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True Stories Website > True Stories from the Life of the Prophet Moses > The Fugitive

True Stories from the Life of the Prophet Moses:
The Fugitive:
by Sher Muhammad Akhtar
Revised by Haji Hadi

"My Lord! I stand in need of whatever good Thou mayest send down to me." (The Holy Quran: 28:24)

The sun was shining with scorching heat and it was mid-day. The rays of the sun reflected from the glossy sand and dazzled one's eyes. Through the desert a stranger was travelling. He thought that the sun frowned upon him.

It was all calm. The wind had stopped. There was nothing to be seen but the solitary traveller, who was standing on a heap of sand and looking all around. His eyes were searching for some particular place where water could be found. Near the horizon far away he saw a great lake of water. He approached it, but found that his eyes had deceived him. It was a mirage, which is commonly found in the desert. He looked around more eagerly than before, and at last his eyes rested on a point in the distance. In order, to ascertain if that could be an oasis, he looked more attentively and being satisfied went towards it.

He was perspiring profusely. His throat was parched and he felt very thirsty. He was tired, but he did not lose heart. He walked with quick paces towards the point he had seen in the desert.

He had not gone far when he saw palm-trees at a distance. With fresh courage and full of hope he walked more quickly and reached the green-land. He saw huts and people passing to and fro. It was a village.

He stood near a well, which was surrounded by men and animals. The shepherds were busy drawing water for their animals. He seated himself under a palm-tree and rested for a while. The people were so busy drawing water that none took any notice of the new comer.

In the crowd he saw two young girls keeping back their flocks and waiting for their turn. The sheep and goats were so thirsty that they at times tried to get to the water, but the rude shepherds scolded the young girls for not keeping their flocks under control.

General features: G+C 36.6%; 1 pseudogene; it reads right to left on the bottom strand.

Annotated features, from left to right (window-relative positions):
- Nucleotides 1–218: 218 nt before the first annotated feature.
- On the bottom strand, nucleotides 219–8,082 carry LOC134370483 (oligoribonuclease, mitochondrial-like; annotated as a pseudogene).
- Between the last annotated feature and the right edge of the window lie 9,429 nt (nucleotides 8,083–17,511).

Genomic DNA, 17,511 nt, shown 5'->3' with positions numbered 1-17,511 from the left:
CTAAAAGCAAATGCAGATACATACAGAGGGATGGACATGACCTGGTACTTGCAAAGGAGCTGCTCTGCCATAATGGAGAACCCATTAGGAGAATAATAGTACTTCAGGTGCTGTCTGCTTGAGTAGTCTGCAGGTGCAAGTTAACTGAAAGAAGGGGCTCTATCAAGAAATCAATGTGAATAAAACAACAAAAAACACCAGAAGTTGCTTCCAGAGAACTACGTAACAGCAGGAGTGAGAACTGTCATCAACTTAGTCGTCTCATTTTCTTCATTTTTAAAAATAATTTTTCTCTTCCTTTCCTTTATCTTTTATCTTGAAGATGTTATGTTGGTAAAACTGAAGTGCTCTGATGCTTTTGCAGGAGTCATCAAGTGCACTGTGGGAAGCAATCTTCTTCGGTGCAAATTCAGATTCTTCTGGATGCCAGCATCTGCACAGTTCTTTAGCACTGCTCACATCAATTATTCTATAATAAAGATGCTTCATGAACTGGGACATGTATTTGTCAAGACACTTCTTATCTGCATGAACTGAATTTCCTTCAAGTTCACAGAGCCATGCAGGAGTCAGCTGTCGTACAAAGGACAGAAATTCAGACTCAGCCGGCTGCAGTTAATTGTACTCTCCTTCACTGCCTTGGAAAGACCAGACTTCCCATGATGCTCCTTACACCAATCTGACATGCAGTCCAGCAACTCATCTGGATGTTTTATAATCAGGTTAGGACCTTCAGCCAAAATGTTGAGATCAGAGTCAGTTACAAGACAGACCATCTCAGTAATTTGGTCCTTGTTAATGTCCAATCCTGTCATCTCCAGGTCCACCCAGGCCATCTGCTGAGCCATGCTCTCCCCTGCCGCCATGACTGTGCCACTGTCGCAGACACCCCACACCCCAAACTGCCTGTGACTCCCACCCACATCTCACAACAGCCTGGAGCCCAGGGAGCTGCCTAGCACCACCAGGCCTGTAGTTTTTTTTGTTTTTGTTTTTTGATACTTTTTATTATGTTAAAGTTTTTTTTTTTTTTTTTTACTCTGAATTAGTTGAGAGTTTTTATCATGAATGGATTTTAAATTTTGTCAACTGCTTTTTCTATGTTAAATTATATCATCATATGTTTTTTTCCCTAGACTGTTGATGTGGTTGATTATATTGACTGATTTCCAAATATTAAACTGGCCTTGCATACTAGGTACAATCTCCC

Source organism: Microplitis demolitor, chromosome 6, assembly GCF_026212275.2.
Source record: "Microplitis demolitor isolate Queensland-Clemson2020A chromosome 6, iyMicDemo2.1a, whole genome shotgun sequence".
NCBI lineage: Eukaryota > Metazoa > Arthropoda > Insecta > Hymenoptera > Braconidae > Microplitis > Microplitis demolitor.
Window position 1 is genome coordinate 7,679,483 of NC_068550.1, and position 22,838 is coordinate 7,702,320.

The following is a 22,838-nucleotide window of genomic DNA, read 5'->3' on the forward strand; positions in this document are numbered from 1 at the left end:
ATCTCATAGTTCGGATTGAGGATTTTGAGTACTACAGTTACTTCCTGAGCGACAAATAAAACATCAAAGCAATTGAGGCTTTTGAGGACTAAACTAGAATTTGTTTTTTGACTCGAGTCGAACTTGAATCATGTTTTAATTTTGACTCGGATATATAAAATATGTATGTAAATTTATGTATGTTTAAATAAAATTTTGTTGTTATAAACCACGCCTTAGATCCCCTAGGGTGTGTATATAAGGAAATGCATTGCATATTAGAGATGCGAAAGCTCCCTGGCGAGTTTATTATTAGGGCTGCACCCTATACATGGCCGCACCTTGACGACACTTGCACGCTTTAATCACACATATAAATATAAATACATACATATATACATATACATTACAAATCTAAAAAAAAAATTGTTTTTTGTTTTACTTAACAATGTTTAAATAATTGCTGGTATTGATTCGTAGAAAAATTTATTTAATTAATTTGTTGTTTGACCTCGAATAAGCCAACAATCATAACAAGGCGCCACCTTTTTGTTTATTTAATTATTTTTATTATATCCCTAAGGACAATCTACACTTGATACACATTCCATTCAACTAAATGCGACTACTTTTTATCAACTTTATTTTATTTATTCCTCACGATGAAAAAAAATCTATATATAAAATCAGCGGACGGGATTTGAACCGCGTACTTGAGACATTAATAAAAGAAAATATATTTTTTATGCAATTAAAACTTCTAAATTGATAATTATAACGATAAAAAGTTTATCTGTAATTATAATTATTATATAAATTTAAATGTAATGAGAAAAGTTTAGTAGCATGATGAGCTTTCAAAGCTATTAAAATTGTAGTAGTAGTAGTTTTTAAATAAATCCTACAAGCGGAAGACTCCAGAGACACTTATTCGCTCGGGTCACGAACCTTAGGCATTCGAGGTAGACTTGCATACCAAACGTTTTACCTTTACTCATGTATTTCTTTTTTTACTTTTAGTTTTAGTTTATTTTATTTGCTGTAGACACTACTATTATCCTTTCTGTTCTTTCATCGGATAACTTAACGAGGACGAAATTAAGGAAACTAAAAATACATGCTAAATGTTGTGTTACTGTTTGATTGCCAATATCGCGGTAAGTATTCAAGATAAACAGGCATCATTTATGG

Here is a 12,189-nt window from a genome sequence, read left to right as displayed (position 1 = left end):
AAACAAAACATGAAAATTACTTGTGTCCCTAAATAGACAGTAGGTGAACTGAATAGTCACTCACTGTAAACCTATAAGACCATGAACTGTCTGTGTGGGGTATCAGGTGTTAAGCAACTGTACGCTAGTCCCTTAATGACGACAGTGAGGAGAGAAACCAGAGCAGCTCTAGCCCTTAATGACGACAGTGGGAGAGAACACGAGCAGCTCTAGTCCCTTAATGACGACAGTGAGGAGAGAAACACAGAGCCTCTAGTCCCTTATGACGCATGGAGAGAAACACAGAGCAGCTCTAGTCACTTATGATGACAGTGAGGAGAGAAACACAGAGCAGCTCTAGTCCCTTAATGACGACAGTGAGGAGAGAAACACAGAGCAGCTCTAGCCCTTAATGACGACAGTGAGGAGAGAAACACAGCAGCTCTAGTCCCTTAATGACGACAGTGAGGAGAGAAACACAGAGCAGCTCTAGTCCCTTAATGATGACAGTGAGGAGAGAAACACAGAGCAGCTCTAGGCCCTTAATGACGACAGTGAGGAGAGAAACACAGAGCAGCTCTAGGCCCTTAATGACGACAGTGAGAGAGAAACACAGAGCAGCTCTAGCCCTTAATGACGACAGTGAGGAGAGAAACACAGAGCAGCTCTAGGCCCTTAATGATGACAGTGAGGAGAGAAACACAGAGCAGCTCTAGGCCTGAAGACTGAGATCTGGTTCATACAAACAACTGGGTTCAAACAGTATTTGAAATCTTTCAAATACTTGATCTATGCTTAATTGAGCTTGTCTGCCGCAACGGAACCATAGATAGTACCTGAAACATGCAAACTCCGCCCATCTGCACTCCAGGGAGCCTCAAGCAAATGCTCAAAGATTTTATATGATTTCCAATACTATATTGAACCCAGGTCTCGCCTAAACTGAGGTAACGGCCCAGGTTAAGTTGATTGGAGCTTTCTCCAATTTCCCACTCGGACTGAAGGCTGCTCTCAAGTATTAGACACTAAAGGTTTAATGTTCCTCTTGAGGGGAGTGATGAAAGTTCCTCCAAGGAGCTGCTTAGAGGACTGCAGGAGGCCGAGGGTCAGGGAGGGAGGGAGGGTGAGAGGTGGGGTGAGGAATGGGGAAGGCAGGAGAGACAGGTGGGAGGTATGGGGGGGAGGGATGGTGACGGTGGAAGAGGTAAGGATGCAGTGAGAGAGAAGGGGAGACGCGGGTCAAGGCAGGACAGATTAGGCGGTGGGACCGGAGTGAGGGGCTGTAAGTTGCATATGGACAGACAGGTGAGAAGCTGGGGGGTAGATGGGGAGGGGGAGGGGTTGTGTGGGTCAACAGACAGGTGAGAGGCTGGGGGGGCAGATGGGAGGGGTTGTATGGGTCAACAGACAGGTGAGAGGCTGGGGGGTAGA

When he saw the girls in such a pitiable plight he asked what the matter was. The elder of them looked up to him and said:

"We cannot water until the shepherds take away (their sheep) from the water; and our father is a very old man." (The Holy Quran; 28:23).

He took pity on them and advanced towards the well to draw water for them. When the shepherds saw a good looking youth of fine physique, they dared not protest. So he drew water for the girls and then went back to the shade.

The girls returned home and told their father all about the young man. He was much pleased with the young man's courtesy and said, "If you would have only brought him here, we would have entertained him, for God's blessings are upon him who entertains guests."

Her father's words inspired the elder girl, for she had returned from the well with a sense of gratitude towards the youth. Now she wanted to repay him. She told her younger sister to cook food while she would go to the well.

The stranger was sitting under the tree, completely lost in his thoughts. He was thinking of his past and the circumstances which had made him fly from his native land.

He was not certain of his future, although his past had been very fine. His thoughts reflected upon his face and he was there under the palm-tree, a picture of utter hopelessness. But self-confidence and perseverance were evident from his face, though the present and future appeared to frown upon him. He looked towards the sky again and again and prayed to God:

"My Lord! surely I stand in need of whatever good Thou mayest send down to me." (The Holy Quran; 28:24).